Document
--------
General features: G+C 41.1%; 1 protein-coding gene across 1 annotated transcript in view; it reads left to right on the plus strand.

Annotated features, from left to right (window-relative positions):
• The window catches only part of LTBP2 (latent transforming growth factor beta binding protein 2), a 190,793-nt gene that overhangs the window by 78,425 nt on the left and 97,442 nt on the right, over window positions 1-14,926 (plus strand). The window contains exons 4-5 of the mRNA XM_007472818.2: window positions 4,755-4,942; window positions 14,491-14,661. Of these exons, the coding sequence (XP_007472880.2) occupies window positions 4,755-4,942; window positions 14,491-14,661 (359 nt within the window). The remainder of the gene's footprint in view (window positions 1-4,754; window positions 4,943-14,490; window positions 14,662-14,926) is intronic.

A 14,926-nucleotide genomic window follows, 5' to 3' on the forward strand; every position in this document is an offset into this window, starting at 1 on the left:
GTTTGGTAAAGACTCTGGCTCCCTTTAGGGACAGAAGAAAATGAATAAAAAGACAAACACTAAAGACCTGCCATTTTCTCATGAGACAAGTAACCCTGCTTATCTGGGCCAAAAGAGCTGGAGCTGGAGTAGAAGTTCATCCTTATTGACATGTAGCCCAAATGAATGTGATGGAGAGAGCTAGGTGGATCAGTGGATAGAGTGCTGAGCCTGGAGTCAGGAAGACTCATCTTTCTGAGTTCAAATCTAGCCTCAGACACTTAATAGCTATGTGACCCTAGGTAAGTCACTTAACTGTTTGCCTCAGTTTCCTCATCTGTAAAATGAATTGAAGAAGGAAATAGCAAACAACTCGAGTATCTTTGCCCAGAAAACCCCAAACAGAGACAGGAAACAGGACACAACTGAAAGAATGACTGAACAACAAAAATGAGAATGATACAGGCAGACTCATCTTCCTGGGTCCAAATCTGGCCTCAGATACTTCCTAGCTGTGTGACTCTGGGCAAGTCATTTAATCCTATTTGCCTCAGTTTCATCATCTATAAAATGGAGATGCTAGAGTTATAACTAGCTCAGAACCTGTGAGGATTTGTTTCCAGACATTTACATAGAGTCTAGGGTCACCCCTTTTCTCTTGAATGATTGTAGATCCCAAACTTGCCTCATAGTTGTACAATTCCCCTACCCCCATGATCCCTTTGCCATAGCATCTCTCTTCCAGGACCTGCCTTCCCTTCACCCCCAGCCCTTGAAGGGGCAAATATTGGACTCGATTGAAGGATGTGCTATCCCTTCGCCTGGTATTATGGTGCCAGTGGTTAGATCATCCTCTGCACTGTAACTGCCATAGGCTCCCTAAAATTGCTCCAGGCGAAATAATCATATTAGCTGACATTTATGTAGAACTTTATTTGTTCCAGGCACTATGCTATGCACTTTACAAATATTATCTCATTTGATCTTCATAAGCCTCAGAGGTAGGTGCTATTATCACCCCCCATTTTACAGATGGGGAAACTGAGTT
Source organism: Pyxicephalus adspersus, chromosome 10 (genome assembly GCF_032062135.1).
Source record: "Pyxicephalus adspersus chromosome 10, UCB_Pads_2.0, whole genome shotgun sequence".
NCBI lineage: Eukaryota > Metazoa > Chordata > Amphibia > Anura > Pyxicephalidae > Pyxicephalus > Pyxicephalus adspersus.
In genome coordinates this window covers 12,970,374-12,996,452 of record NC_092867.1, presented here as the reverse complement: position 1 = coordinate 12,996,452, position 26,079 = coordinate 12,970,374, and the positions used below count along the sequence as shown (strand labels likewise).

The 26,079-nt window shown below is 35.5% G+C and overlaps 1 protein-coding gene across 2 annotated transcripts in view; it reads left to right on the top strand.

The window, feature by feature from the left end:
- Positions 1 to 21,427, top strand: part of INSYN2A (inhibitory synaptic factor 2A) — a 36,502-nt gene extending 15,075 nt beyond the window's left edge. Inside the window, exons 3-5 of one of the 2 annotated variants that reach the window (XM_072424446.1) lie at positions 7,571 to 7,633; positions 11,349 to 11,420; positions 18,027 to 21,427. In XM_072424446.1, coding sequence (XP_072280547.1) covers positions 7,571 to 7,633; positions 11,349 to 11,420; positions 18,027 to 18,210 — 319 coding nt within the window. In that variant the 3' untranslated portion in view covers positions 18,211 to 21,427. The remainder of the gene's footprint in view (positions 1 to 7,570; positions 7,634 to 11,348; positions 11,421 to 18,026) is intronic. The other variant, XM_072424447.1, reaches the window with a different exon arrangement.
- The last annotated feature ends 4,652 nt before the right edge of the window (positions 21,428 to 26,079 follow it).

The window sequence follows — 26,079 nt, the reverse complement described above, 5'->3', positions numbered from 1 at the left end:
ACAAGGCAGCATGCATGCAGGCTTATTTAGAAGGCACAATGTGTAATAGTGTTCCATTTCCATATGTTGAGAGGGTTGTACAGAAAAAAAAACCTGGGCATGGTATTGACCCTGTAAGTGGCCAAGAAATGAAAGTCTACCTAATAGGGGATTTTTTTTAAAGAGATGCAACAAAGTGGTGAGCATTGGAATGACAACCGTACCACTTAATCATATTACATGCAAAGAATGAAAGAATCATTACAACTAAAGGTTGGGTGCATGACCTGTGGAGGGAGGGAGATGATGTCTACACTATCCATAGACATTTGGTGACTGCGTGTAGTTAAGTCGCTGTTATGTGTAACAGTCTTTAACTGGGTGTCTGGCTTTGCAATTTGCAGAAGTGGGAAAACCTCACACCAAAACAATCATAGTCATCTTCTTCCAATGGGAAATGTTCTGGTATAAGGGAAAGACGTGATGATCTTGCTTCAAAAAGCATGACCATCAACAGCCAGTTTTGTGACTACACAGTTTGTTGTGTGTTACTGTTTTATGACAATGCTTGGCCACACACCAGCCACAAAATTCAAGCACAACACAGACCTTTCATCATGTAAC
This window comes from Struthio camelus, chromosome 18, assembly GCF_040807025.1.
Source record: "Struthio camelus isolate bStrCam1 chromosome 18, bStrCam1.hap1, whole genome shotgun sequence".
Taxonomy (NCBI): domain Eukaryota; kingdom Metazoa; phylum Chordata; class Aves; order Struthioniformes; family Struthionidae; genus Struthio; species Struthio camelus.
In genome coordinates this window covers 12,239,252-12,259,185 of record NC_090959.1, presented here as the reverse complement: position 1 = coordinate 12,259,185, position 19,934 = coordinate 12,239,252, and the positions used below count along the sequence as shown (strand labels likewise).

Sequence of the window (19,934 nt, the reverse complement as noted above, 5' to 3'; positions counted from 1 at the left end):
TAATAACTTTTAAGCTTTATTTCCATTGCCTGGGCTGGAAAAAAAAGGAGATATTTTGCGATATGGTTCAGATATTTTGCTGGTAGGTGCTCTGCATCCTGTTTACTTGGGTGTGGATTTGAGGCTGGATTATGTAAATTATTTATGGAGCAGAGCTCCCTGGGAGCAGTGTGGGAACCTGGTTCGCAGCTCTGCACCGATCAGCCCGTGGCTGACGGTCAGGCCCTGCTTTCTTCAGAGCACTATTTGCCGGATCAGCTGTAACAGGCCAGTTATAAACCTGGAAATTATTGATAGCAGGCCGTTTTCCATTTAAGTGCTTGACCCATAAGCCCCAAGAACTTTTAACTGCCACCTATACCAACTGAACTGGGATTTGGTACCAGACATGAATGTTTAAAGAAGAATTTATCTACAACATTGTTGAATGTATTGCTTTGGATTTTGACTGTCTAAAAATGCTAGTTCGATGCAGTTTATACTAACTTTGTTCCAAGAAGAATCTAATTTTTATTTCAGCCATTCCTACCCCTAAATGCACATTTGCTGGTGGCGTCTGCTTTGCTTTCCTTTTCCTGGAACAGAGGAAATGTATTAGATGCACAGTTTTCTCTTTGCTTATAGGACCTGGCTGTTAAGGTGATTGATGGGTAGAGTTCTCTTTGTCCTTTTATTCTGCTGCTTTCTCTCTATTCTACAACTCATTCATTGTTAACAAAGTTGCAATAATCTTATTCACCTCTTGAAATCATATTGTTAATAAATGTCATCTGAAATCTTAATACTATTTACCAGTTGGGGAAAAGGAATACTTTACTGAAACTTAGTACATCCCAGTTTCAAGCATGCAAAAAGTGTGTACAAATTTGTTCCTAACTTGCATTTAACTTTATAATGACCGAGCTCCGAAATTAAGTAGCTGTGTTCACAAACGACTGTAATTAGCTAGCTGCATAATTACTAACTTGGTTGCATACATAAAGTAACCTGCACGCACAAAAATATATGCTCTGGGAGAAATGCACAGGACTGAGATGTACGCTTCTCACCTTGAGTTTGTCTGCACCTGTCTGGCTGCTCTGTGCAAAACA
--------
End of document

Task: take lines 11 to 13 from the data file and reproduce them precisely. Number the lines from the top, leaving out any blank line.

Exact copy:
The window, feature by feature from the left end:
- Positions 1 to 21,427, top strand: part of INSYN2A (inhibitory synaptic factor 2A) — a 36,502-nt gene extending 15,075 nt beyond the window's left edge. Inside the window, exons 3-5 of one of the 2 annotated variants that reach the window (XM_072424446.1) lie at positions 7,571 to 7,633; positions 11,349 to 11,420; positions 18,027 to 21,427. In XM_072424446.1, coding sequence (XP_072280547.1) covers positions 7,571 to 7,633; positions 11,349 to 11,420; positions 18,027 to 18,210 — 319 coding nt within the window. In that variant the 3' untranslated portion in view covers positions 18,211 to 21,427. The remainder of the gene's footprint in view (positions 1 to 7,570; positions 7,634 to 11,348; positions 11,421 to 18,026) is intronic. The other variant, XM_072424447.1, reaches the window with a different exon arrangement.
- The last annotated feature ends 4,652 nt before the right edge of the window (positions 21,428 to 26,079 follow it).